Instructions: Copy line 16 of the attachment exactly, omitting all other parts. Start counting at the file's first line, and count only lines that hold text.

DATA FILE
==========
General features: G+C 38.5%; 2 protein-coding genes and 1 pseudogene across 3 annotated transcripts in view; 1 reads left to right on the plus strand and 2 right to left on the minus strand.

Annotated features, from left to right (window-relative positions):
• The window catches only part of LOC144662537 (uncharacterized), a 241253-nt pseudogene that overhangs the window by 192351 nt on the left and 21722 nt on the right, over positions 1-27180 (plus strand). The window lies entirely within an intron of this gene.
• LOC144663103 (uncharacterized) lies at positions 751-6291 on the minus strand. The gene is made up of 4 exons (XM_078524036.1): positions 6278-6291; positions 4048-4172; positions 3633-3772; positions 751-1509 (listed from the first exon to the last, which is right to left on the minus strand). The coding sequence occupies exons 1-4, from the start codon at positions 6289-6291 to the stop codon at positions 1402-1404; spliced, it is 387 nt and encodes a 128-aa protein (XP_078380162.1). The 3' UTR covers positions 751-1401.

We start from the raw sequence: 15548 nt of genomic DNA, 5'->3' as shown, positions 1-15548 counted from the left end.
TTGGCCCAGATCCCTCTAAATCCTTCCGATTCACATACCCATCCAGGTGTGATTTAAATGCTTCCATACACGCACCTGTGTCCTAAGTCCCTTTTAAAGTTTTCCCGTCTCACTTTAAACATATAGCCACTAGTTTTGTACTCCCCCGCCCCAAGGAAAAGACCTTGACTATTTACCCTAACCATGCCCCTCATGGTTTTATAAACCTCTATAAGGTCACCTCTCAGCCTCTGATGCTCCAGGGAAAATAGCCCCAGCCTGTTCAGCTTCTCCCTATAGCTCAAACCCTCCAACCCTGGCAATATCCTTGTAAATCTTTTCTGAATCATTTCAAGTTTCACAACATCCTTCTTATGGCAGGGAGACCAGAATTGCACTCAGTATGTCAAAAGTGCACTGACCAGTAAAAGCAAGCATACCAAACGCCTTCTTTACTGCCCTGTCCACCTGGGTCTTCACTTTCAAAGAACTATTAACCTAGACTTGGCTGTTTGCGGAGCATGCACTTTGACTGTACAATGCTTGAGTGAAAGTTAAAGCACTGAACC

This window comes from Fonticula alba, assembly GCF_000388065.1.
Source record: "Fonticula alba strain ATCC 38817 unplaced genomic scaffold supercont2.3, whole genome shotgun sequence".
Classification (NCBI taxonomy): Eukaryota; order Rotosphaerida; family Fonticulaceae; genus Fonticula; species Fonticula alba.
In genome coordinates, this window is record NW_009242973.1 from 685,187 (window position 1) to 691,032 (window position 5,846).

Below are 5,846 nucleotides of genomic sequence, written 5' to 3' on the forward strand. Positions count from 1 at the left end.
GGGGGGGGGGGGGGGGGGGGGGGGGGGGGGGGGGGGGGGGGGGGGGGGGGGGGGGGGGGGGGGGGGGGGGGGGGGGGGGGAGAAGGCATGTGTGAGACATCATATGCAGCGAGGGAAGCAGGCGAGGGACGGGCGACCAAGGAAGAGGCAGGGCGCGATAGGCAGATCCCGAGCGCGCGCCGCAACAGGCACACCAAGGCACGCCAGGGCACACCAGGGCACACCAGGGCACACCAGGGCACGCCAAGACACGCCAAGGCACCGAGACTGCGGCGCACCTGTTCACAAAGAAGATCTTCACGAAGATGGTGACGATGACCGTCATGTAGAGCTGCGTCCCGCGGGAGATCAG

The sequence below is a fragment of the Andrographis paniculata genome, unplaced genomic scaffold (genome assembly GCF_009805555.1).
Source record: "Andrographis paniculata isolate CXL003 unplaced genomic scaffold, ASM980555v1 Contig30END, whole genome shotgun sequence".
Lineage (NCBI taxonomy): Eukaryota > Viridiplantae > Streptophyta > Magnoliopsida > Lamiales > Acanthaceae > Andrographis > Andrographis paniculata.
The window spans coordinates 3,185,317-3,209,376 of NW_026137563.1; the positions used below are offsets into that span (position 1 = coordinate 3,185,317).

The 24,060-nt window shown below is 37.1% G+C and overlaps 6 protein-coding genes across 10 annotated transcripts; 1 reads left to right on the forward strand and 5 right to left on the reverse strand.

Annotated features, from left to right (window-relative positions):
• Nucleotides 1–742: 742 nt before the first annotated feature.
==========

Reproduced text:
The window spans coordinates 3,185,317-3,209,376 of NW_026137563.1; the positions used below are offsets into that span (position 1 = coordinate 3,185,317).